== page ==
Wednesday, 11 November 2020

The Pumpkins of 2020

I carved fewer pumpkins this year because I decided doing 31 carvings was insane and it took me months to recover. I couldn't get hold of compost in spring because of the Covid Lockdown, so I was late getting my pumpkin seeds planted and had no ripe pumpkins of my own in October. Finally, I had finished my first novel during lockdown, it had been run through three beta readers, and I was in the home stretch of proofreading and not wanting to be distracted.


So here is a little overview of each of the pumpkins, and I will go back to last year's posts to add any tips that I feel I have learned from my third year of carving pumpkins.


Lobster Pumpkin Carving, Moti Black, 2020

I was determined to get a lobster as I thought the colours would be perfect. I seemed to have forgotten how to carve over the last ten months, but by my third attempt I was starting to get back into the swing of things. (This was my third attempt.)




Pittenweem Old Harbour, Pumpkin Carving, Moti Black, 2020

This image looked better viewed in real life, as the image moved around the pumpkin, so the shadows and blocking were a bit off in the photograph. 



French Horn, Pumpkin Carving, Moti Black, 2020

My niece plays the French Horn, so I thought I would try a brass section pumpkin. I chose to carve the image quite small, so I could decorate one pumpkin with a whole brass section, musical notes and text. This meant that digging out the tubes to different depths to create the 3D image was a technical challenge, and the final image didn't photograph as well as I planned. I did a trumpet on the same pumpkin, then abandoned this idea, as Halloween was fast approaching, and I had a window to fill. (I will add the photo of the trumpet at a later date.)



The Dory Logo (© The Dory), Pumpkin Carving by Moti Black, 2020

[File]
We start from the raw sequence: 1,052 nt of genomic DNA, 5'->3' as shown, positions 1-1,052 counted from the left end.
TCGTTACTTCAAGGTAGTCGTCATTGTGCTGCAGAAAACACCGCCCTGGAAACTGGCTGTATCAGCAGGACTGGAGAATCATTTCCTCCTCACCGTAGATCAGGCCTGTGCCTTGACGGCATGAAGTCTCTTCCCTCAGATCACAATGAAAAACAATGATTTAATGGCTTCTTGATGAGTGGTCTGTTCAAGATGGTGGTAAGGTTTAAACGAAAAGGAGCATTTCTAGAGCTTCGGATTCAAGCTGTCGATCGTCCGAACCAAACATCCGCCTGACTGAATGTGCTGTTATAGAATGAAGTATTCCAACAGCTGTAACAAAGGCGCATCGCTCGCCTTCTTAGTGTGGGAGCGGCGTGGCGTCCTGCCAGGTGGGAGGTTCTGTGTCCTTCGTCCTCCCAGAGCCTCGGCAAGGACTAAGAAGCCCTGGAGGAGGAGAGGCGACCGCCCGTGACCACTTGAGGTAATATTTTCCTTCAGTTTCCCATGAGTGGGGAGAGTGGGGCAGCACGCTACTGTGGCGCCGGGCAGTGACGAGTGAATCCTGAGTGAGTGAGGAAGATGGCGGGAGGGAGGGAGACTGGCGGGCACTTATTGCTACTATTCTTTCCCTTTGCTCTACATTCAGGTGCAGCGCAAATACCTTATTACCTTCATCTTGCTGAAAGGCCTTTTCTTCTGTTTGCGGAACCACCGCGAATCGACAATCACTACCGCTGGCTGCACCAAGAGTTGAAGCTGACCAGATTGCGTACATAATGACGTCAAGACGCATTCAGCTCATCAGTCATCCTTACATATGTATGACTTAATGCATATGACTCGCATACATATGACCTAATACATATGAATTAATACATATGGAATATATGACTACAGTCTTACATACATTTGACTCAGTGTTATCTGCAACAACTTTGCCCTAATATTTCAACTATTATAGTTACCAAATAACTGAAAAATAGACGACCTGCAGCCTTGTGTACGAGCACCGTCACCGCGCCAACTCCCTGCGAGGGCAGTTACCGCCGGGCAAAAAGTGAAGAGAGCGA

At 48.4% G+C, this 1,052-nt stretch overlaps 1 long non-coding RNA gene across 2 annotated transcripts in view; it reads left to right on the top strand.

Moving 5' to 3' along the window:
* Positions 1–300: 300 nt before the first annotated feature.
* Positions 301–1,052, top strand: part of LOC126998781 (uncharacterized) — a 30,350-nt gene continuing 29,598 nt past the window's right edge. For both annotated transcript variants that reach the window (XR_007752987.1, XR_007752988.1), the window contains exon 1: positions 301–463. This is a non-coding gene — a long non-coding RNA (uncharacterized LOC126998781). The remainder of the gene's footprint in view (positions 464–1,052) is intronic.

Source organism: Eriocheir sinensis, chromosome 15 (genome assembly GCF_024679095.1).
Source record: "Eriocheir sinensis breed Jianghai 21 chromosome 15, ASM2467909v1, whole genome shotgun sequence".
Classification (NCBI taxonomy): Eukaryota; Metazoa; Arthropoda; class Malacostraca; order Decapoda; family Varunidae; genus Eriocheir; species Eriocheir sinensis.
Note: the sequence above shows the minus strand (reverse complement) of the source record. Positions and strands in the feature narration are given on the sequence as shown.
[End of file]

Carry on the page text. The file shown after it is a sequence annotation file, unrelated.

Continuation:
The Dory Bistro and Gallery kindly offered to display my pumpkins in their window for the second year running. I thought carving their logo on a pumpkin would be a nice surprise for them.



Crail, Pumpkin Carving, Moti Black, 2020

Carved on a pumpkin which I grew from the seeds of last year's Pittenweem West Shore Pumpkin, I embarked on a two day pumpkin carving marathon to try and recreate last year's success, As the pumpkin was not ripe the skin was dark green and reacted with the light differently than I was used to. It was also a bit past its best, so the flesh had a different consistency, breaking off in chunks, rather than slicing into nice controlable bits. I wasn't happy with the final result so I plan to try again next year, and I will make sure I plant my seeds as early as I can!

However, it still proved to be the most popular pumpkin of this year's carves. Thank you everyone for your lovely comments. :-)



Hedgehog Pumpkin Carving, Moti Black, 2020

A bit tired from carving the Crail pumpkin, I wasn't planning to do this carve. But having got a friend of mine to enter a hedgehog pumpkin carving competition, she politely suggested that I move my arse and get my entry in as I still had a few hours before the deadline. This is actually carved into a rotting pumpkin, and had the trumpet and French horn on the other side. The face is a bit dark as the pumpkin was a bit thicker on the inside at that point, but it was so gross inside, I didn't dare go in and correct that. 

I got the carving in just before the deadline and won the competition :-)



Hayden, based on a photo by James Palmer, Pumpkin Carving by Moti Black, 2020

This was going to be my last carve, as Halloween was over, my hand painful, and I really just wanted to get my manuscript ready to submit. But I still had one green pumpkin sitting on the stairs and I thought I would go back to how my pumpkin carving obsession began, and try a person. So this is my attempt at my nephew.


Mary Wollstonecraft, based on a portrait by John Opie, Pumpkin Carving by Moti Black, 2020

I was just going to throw out the pumpkin I carved Hayden on (which had been sat in my office slowly going off for the last three days), when a twitter thread caught my eye, so I turned my last pumpkin around, and embarked on a tribute to Mary Wollstonecraft, in which she isn't tiny, naked, and unrecogniseable. Unfortunately, the pumpkin was a bit thinner around her right eye (the one on the left in this image), and the pumpkin was a bit unpleasant inside, so I didn't go in and even out the light. Maybe I'll try it again next year.

The appeal of carving her face into a pumpkin came from the thought that she had been erased from history and her legacy was now being restored. I thought a biodegradable canvas provided a good metaphor for that. I will spend the evening with her lit up in the corner of my office, and then feed the pumpkin to the compost heep in the morning.



So that is my 2020 pumpkin season over. Thank you for all the support and comments, and hopefully I will be back with more pumpkins and ideas next year.





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